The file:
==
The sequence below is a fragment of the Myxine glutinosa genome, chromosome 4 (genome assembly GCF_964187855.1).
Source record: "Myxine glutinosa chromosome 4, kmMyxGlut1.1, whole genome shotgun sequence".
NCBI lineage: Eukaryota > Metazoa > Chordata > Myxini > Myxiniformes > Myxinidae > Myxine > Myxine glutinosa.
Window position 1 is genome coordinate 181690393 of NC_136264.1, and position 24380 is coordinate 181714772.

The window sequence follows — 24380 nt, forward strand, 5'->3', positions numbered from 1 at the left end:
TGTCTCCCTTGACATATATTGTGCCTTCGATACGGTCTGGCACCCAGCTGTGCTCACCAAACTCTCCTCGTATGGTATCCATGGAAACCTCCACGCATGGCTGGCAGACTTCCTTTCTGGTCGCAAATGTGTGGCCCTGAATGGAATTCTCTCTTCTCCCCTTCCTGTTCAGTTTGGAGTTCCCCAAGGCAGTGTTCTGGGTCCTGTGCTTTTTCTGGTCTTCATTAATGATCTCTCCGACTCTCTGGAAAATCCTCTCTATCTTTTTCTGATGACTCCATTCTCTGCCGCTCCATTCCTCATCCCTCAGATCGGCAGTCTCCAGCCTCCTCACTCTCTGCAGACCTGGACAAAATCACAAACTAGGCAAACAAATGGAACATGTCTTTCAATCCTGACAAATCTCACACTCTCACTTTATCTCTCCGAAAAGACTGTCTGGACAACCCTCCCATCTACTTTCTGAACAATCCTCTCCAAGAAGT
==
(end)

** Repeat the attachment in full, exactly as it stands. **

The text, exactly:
The sequence below is a fragment of the Myxine glutinosa genome, chromosome 4 (genome assembly GCF_964187855.1).
Source record: "Myxine glutinosa chromosome 4, kmMyxGlut1.1, whole genome shotgun sequence".
NCBI lineage: Eukaryota > Metazoa > Chordata > Myxini > Myxiniformes > Myxinidae > Myxine > Myxine glutinosa.
Window position 1 is genome coordinate 181690393 of NC_136264.1, and position 24380 is coordinate 181714772.

The window sequence follows — 24380 nt, forward strand, 5'->3', positions numbered from 1 at the left end:
TGTCTCCCTTGACATATATTGTGCCTTCGATACGGTCTGGCACCCAGCTGTGCTCACCAAACTCTCCTCGTATGGTATCCATGGAAACCTCCACGCATGGCTGGCAGACTTCCTTTCTGGTCGCAAATGTGTGGCCCTGAATGGAATTCTCTCTTCTCCCCTTCCTGTTCAGTTTGGAGTTCCCCAAGGCAGTGTTCTGGGTCCTGTGCTTTTTCTGGTCTTCATTAATGATCTCTCCGACTCTCTGGAAAATCCTCTCTATCTTTTTCTGATGACTCCATTCTCTGCCGCTCCATTCCTCATCCCTCAGATCGGCAGTCTCCAGCCTCCTCACTCTCTGCAGACCTGGACAAAATCACAAACTAGGCAAACAAATGGAACATGTCTTTCAATCCTGACAAATCTCACACTCTCACTTTATCTCTCCGAAAAGACTGTCTGGACAACCCTCCCATCTACTTTCTGAACAATCCTCTCCAAGAAGT